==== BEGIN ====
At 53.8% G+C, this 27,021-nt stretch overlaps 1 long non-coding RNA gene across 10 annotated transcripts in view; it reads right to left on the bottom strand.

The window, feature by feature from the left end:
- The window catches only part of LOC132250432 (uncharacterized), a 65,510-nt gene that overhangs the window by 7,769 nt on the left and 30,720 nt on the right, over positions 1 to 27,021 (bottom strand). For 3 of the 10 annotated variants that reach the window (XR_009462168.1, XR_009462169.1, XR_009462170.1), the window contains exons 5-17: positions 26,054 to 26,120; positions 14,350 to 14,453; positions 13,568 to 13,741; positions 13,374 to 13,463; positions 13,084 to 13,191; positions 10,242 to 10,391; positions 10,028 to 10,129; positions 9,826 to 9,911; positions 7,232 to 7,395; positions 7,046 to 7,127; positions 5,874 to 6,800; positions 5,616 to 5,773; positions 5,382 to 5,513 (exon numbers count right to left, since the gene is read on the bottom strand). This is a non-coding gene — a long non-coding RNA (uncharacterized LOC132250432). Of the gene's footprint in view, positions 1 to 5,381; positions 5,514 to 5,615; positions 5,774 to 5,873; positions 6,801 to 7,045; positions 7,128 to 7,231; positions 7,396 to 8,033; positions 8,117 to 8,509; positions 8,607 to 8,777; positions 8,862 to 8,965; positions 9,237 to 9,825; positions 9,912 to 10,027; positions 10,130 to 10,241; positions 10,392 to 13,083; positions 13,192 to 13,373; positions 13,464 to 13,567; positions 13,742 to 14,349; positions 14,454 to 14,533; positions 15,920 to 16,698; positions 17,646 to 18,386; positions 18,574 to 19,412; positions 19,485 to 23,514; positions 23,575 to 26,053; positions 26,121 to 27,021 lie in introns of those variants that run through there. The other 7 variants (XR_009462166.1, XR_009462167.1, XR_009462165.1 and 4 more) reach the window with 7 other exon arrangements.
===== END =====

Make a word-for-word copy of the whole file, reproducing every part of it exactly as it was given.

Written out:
At 53.8% G+C, this 27,021-nt stretch overlaps 1 long non-coding RNA gene across 10 annotated transcripts in view; it reads right to left on the bottom strand.

The window, feature by feature from the left end:
- The window catches only part of LOC132250432 (uncharacterized), a 65,510-nt gene that overhangs the window by 7,769 nt on the left and 30,720 nt on the right, over positions 1 to 27,021 (bottom strand). For 3 of the 10 annotated variants that reach the window (XR_009462168.1, XR_009462169.1, XR_009462170.1), the window contains exons 5-17: positions 26,054 to 26,120; positions 14,350 to 14,453; positions 13,568 to 13,741; positions 13,374 to 13,463; positions 13,084 to 13,191; positions 10,242 to 10,391; positions 10,028 to 10,129; positions 9,826 to 9,911; positions 7,232 to 7,395; positions 7,046 to 7,127; positions 5,874 to 6,800; positions 5,616 to 5,773; positions 5,382 to 5,513 (exon numbers count right to left, since the gene is read on the bottom strand). This is a non-coding gene — a long non-coding RNA (uncharacterized LOC132250432). Of the gene's footprint in view, positions 1 to 5,381; positions 5,514 to 5,615; positions 5,774 to 5,873; positions 6,801 to 7,045; positions 7,128 to 7,231; positions 7,396 to 8,033; positions 8,117 to 8,509; positions 8,607 to 8,777; positions 8,862 to 8,965; positions 9,237 to 9,825; positions 9,912 to 10,027; positions 10,130 to 10,241; positions 10,392 to 13,083; positions 13,192 to 13,373; positions 13,464 to 13,567; positions 13,742 to 14,349; positions 14,454 to 14,533; positions 15,920 to 16,698; positions 17,646 to 18,386; positions 18,574 to 19,412; positions 19,485 to 23,514; positions 23,575 to 26,053; positions 26,121 to 27,021 lie in introns of those variants that run through there. The other 7 variants (XR_009462166.1, XR_009462167.1, XR_009462165.1 and 4 more) reach the window with 7 other exon arrangements.